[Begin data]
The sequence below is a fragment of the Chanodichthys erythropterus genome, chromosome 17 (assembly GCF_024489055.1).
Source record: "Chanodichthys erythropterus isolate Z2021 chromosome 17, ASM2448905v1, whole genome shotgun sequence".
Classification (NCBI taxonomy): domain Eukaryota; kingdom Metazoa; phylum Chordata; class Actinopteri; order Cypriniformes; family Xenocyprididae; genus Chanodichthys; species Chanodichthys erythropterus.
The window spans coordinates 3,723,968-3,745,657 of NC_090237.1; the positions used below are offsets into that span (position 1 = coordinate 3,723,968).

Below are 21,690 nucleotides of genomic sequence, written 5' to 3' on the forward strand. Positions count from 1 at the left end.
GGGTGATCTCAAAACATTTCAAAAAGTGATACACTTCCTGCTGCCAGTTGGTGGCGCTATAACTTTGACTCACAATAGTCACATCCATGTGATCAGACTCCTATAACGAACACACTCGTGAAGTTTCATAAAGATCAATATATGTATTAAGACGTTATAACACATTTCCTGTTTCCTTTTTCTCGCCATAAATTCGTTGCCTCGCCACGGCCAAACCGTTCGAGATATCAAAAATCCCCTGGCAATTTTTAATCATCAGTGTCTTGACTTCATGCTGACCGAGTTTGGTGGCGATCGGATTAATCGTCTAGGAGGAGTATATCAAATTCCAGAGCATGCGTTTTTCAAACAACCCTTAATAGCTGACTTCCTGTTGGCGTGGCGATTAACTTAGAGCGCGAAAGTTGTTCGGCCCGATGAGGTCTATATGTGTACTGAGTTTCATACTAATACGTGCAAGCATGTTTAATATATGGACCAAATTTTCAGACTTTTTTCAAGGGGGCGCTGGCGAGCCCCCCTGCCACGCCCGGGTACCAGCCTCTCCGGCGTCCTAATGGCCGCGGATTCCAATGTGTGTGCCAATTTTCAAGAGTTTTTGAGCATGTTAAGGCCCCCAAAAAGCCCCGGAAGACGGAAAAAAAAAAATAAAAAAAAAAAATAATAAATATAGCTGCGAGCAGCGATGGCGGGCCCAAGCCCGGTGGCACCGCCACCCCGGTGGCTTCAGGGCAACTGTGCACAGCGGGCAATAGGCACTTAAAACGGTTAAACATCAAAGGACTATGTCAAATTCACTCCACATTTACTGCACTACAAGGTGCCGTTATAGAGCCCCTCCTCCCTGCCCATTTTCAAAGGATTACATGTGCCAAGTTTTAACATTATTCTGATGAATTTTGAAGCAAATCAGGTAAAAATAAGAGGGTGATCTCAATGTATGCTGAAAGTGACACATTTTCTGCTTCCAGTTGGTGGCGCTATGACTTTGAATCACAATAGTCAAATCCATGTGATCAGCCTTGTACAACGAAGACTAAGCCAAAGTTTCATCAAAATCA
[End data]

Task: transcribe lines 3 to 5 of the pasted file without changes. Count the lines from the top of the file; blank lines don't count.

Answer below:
Classification (NCBI taxonomy): domain Eukaryota; kingdom Metazoa; phylum Chordata; class Actinopteri; order Cypriniformes; family Xenocyprididae; genus Chanodichthys; species Chanodichthys erythropterus.
The window spans coordinates 3,723,968-3,745,657 of NC_090237.1; the positions used below are offsets into that span (position 1 = coordinate 3,723,968).

Below are 21,690 nucleotides of genomic sequence, written 5' to 3' on the forward strand. Positions count from 1 at the left end.